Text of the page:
Salvatore Romano’s Vanishing Act

Daniel D’Addario discusses what Mad Men‘s most prominent gay character represents and why he shouldn’t return to the show.


A scene in the first episode of Mad Men, one of what would become many such scenes of smoking and drinking and debauchery, shows the off-the-clock behavior of men viewers assume must be good at their jobs. That’s the only way such bacchanalianism could be justified — letting loose after a successful day of work. For one man in the circle, though, work and extracurricular activities bear the same responsibilities. There’s a careful attention to detail in the fey way the head of the art department, Salvatore Romano, holds his cigarette too close to his face, in a seeming parody of masculinity, and, too, in his overdetermined leer of “I’m gonna do more than look tonight!”

As a graphic designer, Sal has aesthetically arranged his life as an arch joke, a carefully choreographed routine selling something, an image or a fantasy. Years before Susan Sontag’s “camp” and the catharsis of Stonewall, Sal’s man-about-town jauntiness is meant to read as virile heterosexuality in the Rock Hudson mode. It is only audiences that know what happened to the real Rock Hudson — and have experienced the great growth in visibility of gay people in America — that can register just how transparent the joke is. For his coworkers, immersed in a pre-irony ad age where perception is still reality, Sal’s response when asked if he dates a woman, “I’m an Italian!,” is an effective slogan. It’s not just dodging the issue.

Sal so strenuously works to establish all the bona fides of a straight playboy because sexuality, in the Mad Men world, is not even an issue to be dodged. Queerness is invisible. But gay men need not be, as long as they are willing to follow the rules. (Instructive here is the case of Joan’s roommate, who confesses her love only to be gently, firmly told she is delusional.) Sal’s quips about Ann-Margret’s sexiness, for instance, are too easily dismissed as comical, impossibly false by the 2000s audience, but why would an individual in the 1960s have any reason to think Sal didn’t find Ann-Margret a dish?

She wouldn’t! Unless, that is, she knew something barely comprehensible about Sal’s private life. Sal’s wife Kitty is the only one who knows that her husband isn’t performing the marital duties he seemed to promise when she courted him; her realization, as her husband ducks out of sex by singing “Bye, Bye Birdie” in an Ann-Margret imitation, is one of the series’s great, sad moments. Marriage is, for Sal, essential in maintaining his image — not simply of heterosexuality — but impossible to maintain. Finally, his wife sees him for what we know, what he must know, he is, and sits with him in the kitchen, stuck in her marriage. It is her tragedy, too.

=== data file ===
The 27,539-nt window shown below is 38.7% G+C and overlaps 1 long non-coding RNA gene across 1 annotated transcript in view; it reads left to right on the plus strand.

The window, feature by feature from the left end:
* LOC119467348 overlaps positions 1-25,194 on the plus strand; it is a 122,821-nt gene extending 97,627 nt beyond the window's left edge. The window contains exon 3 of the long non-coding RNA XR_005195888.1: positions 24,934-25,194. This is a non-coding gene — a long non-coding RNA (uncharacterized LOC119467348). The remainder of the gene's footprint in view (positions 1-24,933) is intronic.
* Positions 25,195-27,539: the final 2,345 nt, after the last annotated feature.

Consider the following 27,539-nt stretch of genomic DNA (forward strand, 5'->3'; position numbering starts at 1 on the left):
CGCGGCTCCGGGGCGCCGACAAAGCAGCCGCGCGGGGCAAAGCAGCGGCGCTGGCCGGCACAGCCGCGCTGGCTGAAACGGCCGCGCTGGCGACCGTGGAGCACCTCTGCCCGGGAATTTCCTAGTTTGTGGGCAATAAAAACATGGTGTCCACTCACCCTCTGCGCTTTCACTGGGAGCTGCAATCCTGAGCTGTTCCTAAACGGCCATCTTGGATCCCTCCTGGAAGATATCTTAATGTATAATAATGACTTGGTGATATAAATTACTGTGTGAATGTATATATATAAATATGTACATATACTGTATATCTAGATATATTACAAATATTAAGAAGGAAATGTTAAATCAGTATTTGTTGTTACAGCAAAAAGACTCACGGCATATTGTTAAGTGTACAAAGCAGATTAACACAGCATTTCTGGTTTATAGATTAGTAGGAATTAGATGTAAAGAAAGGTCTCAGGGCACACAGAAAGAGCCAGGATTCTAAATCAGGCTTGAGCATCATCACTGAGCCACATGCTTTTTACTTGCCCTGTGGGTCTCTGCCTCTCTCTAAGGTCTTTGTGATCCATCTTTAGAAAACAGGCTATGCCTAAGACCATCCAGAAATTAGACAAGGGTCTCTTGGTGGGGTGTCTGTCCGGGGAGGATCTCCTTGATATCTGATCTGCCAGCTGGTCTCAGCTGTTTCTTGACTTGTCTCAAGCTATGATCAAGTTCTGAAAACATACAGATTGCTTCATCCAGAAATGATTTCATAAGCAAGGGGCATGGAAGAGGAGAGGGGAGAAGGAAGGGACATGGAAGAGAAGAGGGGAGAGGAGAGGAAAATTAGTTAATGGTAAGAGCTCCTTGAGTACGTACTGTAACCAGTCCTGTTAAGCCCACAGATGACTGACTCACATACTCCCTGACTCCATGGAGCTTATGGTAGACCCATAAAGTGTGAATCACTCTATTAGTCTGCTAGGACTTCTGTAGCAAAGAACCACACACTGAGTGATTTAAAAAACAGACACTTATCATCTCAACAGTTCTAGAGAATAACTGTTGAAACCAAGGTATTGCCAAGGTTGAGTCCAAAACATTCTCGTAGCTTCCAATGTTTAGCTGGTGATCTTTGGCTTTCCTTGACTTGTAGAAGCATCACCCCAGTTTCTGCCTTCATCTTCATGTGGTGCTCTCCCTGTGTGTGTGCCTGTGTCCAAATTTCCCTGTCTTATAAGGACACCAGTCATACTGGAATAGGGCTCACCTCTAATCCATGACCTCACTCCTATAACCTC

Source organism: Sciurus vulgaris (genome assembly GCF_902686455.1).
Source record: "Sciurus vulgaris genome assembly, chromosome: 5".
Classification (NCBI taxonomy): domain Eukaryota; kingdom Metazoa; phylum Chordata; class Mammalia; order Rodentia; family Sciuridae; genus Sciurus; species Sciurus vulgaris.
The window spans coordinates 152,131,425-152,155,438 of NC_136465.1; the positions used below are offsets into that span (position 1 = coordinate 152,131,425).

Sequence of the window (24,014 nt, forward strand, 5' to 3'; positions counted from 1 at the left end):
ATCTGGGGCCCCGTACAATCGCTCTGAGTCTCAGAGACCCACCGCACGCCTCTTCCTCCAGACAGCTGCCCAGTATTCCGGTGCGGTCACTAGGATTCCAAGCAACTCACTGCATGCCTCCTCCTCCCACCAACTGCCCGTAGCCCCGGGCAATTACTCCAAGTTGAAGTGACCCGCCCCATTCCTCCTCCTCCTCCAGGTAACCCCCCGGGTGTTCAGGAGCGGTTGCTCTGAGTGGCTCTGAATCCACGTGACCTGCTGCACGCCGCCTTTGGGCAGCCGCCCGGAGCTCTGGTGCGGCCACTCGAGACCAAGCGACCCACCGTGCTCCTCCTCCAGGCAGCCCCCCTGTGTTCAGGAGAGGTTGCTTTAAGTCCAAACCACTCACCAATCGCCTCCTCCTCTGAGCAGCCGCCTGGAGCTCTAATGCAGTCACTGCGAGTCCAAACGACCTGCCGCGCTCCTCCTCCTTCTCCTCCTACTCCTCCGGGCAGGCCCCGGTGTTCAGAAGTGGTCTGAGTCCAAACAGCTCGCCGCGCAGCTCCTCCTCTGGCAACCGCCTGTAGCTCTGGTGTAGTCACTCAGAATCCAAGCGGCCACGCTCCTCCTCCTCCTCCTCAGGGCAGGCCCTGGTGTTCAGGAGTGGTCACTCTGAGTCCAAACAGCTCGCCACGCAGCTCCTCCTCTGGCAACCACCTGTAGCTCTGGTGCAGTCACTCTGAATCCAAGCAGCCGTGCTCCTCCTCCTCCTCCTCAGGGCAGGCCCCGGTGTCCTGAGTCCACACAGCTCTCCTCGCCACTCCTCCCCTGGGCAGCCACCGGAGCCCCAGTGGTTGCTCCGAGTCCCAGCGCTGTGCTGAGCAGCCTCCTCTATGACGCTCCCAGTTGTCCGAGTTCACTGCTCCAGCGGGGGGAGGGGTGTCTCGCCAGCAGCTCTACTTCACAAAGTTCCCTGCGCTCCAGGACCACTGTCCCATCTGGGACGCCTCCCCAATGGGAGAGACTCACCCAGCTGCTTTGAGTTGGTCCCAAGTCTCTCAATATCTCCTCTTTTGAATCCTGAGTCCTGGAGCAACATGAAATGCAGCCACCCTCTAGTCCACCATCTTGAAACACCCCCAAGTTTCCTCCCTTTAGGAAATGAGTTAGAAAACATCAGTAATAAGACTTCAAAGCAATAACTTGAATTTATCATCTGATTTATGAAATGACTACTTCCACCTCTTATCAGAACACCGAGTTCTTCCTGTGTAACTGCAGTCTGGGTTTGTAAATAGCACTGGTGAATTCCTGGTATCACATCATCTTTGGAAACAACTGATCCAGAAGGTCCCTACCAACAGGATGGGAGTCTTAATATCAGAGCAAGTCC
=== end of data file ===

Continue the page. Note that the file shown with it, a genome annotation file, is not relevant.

Mad Men is absent of the identity politics that swirl around 2000s sexuality. It’s concerned with archetypes, and just as the Grace Kelly housewife and the Cary Grant husband are crumpled and smeared by Betty Draper’s daytime drinking and Don Draper’s affairs (and vice versa!), the man-about-town suffers a blow in the form not of Sal’s homosexuality but his duplicity. Recall that Don doesn’t even care, really, that Sal is gay, when he encounters him in bed with a man — Don doesn’t have the language to describe that way of being. He just wants Sal to keep his image intact, his business private.

With Sal’s private life exposed by an important client who wanted him and went through the gnarled, secretive 1960s channels to obtain him, Sal is fired to keep the company afloat financially. The fact that so many of Don’s former coworkers join him at the new firm formed at the end of season three, but not Sal, is telling — Sal’s an exposed wound, revealing not simply his own indiscretions but the potential for those of others.

In his presence, Sal too often seemed a joke told from the 2000s about the 1960s, but he indicated, too, a way of reframing gay rights. He less needed parity than a separate sphere, removed from the influences of Don and Betty’s corrupt straight culture. Sal maintains a socially approved image designed to exclude himself. Of course he’s volatile, unsustainable even, as a character. And I hope he doesn’t come to Sterling Cooper Draper Pryce, at least not until the tenth season or something, after Stonewall. In his enforced absence, he’s a far more accurate portrayal of how the culture perceived homosexuals; he’s not leering or fumbling or moving ahead in the office and struggling in the bedroom. He simply isn’t there.

Illustration by Hallie Bateman